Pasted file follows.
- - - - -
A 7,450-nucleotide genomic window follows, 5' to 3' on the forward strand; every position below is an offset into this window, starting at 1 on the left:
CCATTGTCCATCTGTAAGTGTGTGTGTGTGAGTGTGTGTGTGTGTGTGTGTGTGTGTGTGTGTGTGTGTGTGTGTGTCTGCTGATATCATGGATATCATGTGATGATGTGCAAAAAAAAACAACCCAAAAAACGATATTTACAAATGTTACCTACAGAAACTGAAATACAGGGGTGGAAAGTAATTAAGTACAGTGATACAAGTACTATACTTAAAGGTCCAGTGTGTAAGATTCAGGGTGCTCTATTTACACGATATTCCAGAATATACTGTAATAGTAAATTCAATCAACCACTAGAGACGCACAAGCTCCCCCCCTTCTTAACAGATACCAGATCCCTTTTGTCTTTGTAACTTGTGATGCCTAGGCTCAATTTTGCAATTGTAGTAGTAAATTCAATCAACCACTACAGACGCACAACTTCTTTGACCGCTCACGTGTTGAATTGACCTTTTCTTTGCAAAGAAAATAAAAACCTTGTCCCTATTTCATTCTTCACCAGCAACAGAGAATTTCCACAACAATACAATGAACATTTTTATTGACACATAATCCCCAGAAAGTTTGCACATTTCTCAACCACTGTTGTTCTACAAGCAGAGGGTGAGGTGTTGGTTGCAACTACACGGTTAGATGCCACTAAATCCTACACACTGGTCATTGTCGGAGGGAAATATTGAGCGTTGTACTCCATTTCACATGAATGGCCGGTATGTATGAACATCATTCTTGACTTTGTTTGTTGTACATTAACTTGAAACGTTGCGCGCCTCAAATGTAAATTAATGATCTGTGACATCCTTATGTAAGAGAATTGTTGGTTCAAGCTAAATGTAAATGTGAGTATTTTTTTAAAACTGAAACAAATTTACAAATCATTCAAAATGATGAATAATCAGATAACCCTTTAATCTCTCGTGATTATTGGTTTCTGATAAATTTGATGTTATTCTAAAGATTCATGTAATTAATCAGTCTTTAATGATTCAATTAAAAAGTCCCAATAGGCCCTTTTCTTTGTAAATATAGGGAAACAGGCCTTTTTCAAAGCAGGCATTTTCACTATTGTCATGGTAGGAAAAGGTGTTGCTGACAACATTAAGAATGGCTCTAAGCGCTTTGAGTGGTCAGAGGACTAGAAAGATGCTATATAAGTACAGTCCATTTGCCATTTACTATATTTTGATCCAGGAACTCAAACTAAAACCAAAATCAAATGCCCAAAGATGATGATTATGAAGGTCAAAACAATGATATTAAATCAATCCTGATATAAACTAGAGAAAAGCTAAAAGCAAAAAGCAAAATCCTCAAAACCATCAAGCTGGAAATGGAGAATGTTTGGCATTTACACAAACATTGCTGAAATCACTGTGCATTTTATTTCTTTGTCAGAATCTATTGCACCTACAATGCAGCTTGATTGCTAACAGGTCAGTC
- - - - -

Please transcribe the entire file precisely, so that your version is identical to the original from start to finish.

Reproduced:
A 7,450-nucleotide genomic window follows, 5' to 3' on the forward strand; every position below is an offset into this window, starting at 1 on the left:
CCATTGTCCATCTGTAAGTGTGTGTGTGTGAGTGTGTGTGTGTGTGTGTGTGTGTGTGTGTGTGTGTGTGTGTGTGTCTGCTGATATCATGGATATCATGTGATGATGTGCAAAAAAAAACAACCCAAAAAACGATATTTACAAATGTTACCTACAGAAACTGAAATACAGGGGTGGAAAGTAATTAAGTACAGTGATACAAGTACTATACTTAAAGGTCCAGTGTGTAAGATTCAGGGTGCTCTATTTACACGATATTCCAGAATATACTGTAATAGTAAATTCAATCAACCACTAGAGACGCACAAGCTCCCCCCCTTCTTAACAGATACCAGATCCCTTTTGTCTTTGTAACTTGTGATGCCTAGGCTCAATTTTGCAATTGTAGTAGTAAATTCAATCAACCACTACAGACGCACAACTTCTTTGACCGCTCACGTGTTGAATTGACCTTTTCTTTGCAAAGAAAATAAAAACCTTGTCCCTATTTCATTCTTCACCAGCAACAGAGAATTTCCACAACAATACAATGAACATTTTTATTGACACATAATCCCCAGAAAGTTTGCACATTTCTCAACCACTGTTGTTCTACAAGCAGAGGGTGAGGTGTTGGTTGCAACTACACGGTTAGATGCCACTAAATCCTACACACTGGTCATTGTCGGAGGGAAATATTGAGCGTTGTACTCCATTTCACATGAATGGCCGGTATGTATGAACATCATTCTTGACTTTGTTTGTTGTACATTAACTTGAAACGTTGCGCGCCTCAAATGTAAATTAATGATCTGTGACATCCTTATGTAAGAGAATTGTTGGTTCAAGCTAAATGTAAATGTGAGTATTTTTTTAAAACTGAAACAAATTTACAAATCATTCAAAATGATGAATAATCAGATAACCCTTTAATCTCTCGTGATTATTGGTTTCTGATAAATTTGATGTTATTCTAAAGATTCATGTAATTAATCAGTCTTTAATGATTCAATTAAAAAGTCCCAATAGGCCCTTTTCTTTGTAAATATAGGGAAACAGGCCTTTTTCAAAGCAGGCATTTTCACTATTGTCATGGTAGGAAAAGGTGTTGCTGACAACATTAAGAATGGCTCTAAGCGCTTTGAGTGGTCAGAGGACTAGAAAGATGCTATATAAGTACAGTCCATTTGCCATTTACTATATTTTGATCCAGGAACTCAAACTAAAACCAAAATCAAATGCCCAAAGATGATGATTATGAAGGTCAAAACAATGATATTAAATCAATCCTGATATAAACTAGAGAAAAGCTAAAAGCAAAAAGCAAAATCCTCAAAACCATCAAGCTGGAAATGGAGAATGTTTGGCATTTACACAAACATTGCTGAAATCACTGTGCATTTTATTTCTTTGTCAGAATCTATTGCACCTACAATGCAGCTTGATTGCTAACAGGTCAGTC